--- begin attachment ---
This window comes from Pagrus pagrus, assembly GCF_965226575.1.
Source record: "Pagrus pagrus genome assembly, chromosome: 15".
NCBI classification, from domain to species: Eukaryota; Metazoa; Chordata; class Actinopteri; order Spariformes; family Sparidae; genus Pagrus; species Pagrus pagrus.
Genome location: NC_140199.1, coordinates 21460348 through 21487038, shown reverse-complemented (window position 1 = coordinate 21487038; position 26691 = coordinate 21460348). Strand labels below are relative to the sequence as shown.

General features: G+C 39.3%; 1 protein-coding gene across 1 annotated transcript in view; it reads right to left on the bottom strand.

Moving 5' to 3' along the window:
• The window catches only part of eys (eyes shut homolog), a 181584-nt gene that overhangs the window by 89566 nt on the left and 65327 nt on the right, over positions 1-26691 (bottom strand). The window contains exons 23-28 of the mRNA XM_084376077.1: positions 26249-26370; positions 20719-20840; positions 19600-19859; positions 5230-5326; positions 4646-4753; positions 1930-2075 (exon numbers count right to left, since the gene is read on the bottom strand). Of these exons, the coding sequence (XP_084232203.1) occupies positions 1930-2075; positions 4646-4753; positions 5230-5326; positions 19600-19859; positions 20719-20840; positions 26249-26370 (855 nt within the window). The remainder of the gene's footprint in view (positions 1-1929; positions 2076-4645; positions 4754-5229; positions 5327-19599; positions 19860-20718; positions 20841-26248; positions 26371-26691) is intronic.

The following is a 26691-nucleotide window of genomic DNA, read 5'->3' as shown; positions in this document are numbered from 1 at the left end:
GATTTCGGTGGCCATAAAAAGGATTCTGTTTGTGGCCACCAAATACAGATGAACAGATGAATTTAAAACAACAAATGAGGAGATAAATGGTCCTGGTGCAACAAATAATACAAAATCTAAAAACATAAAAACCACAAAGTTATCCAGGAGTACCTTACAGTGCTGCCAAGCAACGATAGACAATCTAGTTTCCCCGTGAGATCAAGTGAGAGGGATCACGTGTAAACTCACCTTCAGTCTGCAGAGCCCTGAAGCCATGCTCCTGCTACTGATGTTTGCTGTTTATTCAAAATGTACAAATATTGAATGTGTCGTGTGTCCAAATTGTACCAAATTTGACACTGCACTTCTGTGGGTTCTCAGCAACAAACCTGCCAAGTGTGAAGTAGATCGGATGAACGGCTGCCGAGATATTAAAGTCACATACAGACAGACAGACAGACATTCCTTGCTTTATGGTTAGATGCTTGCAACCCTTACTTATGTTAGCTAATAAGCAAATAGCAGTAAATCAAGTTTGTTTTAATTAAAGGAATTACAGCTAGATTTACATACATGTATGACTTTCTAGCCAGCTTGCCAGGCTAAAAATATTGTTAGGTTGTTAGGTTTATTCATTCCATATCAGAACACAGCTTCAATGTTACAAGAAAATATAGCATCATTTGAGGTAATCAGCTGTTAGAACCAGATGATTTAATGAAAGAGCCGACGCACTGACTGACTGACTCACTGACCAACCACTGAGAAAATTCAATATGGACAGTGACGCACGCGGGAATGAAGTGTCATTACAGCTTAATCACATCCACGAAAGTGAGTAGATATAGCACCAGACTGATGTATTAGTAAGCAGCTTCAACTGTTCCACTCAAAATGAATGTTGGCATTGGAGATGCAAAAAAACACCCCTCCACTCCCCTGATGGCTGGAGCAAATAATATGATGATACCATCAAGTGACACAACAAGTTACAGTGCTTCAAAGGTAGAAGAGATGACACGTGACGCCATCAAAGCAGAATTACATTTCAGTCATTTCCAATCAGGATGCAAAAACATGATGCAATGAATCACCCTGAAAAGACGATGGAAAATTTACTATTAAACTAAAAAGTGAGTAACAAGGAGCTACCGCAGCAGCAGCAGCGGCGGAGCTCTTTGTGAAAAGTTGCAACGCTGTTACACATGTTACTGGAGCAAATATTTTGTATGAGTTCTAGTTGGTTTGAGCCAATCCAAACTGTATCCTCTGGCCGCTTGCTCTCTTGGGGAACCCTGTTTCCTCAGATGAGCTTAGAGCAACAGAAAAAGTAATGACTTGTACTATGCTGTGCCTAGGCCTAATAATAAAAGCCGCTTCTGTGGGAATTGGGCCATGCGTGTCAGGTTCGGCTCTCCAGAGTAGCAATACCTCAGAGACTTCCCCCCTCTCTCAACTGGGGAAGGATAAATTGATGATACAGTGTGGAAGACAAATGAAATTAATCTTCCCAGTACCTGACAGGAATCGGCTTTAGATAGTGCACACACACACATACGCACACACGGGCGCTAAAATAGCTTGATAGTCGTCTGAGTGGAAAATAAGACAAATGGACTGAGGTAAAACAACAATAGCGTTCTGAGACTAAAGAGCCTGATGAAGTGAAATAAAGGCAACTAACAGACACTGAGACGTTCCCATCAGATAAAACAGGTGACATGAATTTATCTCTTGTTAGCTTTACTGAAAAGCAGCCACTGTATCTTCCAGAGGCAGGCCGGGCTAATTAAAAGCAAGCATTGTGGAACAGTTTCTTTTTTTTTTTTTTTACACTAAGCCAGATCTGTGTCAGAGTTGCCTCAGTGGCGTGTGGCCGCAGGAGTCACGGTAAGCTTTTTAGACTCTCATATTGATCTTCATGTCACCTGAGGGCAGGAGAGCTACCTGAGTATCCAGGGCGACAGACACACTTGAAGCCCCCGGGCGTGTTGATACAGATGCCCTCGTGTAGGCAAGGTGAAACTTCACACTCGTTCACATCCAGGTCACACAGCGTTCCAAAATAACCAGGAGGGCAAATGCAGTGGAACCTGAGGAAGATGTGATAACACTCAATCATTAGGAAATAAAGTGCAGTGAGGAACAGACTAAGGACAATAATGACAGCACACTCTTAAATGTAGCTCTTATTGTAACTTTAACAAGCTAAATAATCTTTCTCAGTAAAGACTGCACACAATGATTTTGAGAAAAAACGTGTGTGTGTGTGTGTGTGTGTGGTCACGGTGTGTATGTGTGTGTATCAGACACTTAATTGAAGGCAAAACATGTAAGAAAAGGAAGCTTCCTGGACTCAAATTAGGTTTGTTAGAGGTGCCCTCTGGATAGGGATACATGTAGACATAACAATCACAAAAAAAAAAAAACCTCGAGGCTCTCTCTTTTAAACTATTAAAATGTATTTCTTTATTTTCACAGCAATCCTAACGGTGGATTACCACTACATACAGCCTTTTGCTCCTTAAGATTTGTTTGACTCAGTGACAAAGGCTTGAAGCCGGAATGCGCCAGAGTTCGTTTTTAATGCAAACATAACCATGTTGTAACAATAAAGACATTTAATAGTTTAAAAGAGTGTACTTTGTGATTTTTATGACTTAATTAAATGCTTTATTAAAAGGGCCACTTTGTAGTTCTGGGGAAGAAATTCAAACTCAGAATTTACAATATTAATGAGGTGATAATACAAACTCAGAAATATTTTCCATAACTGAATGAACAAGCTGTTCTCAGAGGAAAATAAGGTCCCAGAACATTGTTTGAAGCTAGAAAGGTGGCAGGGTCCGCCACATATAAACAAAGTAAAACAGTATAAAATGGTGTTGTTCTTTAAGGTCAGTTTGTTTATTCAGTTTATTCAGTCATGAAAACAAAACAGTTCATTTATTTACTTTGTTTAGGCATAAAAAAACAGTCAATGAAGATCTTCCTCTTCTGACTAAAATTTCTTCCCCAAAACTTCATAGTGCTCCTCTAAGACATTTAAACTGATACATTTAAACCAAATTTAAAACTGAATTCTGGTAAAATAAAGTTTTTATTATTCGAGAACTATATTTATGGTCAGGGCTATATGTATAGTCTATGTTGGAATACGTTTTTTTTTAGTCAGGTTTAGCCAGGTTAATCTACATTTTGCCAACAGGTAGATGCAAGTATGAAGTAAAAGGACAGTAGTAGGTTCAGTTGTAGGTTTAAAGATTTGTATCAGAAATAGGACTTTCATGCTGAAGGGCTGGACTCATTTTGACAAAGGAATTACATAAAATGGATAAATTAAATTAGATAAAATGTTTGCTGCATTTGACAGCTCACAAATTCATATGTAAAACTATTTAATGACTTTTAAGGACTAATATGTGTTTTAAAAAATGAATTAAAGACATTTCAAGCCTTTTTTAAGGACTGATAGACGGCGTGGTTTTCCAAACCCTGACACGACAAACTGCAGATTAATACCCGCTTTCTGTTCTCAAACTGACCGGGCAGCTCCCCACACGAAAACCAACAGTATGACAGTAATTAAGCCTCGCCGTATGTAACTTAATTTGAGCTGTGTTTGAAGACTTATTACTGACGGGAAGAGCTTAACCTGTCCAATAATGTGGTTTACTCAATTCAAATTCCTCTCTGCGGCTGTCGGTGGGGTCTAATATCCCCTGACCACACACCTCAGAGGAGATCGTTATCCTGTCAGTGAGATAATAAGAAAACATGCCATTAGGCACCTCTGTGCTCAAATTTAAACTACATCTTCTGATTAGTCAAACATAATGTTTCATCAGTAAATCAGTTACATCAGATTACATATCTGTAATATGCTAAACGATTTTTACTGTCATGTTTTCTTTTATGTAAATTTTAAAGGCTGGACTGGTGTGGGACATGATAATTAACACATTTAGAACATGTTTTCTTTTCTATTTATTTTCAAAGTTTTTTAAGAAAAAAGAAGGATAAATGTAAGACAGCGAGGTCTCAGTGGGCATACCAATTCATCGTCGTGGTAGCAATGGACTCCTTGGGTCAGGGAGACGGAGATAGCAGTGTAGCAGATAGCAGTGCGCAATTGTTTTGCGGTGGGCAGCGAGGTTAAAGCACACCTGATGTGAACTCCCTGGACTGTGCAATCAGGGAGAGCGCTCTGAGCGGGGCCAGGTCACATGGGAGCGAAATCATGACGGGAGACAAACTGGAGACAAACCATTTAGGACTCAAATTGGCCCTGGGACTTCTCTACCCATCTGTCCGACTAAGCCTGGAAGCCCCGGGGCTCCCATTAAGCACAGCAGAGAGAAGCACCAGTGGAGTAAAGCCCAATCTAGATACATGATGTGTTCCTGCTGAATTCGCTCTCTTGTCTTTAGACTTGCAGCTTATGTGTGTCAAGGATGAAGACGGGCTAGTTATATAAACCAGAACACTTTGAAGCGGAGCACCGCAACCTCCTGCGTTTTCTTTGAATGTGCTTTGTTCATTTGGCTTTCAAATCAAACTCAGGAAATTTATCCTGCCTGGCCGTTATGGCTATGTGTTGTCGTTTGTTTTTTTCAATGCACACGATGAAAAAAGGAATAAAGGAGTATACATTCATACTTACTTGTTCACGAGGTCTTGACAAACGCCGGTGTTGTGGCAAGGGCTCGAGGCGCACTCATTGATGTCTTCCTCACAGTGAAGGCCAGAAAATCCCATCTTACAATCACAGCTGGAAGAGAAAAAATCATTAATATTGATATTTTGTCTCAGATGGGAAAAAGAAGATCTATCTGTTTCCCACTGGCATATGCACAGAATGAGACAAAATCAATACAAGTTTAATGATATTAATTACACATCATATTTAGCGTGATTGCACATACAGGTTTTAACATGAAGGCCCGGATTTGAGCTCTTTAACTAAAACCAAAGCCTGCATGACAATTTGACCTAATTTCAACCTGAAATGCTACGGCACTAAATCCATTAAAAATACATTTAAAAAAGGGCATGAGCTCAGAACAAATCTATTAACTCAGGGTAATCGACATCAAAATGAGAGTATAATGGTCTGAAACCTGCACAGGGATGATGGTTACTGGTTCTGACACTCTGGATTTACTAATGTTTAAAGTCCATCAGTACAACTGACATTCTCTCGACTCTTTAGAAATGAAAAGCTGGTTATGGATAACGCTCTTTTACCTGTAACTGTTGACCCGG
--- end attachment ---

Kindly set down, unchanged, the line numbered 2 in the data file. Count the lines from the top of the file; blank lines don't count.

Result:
Source record: "Pagrus pagrus genome assembly, chromosome: 15".